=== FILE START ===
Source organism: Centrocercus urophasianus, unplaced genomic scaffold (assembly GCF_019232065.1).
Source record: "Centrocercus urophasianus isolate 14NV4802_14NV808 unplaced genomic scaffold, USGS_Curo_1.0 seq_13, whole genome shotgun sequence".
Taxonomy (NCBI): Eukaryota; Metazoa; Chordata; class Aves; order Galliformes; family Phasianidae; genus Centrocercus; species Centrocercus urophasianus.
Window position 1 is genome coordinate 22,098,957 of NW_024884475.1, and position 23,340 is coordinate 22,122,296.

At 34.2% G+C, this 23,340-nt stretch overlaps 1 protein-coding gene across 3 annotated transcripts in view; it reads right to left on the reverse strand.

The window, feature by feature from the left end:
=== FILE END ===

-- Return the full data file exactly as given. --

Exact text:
Source organism: Centrocercus urophasianus, unplaced genomic scaffold (assembly GCF_019232065.1).
Source record: "Centrocercus urophasianus isolate 14NV4802_14NV808 unplaced genomic scaffold, USGS_Curo_1.0 seq_13, whole genome shotgun sequence".
Taxonomy (NCBI): Eukaryota; Metazoa; Chordata; class Aves; order Galliformes; family Phasianidae; genus Centrocercus; species Centrocercus urophasianus.
Window position 1 is genome coordinate 22,098,957 of NW_024884475.1, and position 23,340 is coordinate 22,122,296.

At 34.2% G+C, this 23,340-nt stretch overlaps 1 protein-coding gene across 3 annotated transcripts in view; it reads right to left on the reverse strand.

The window, feature by feature from the left end: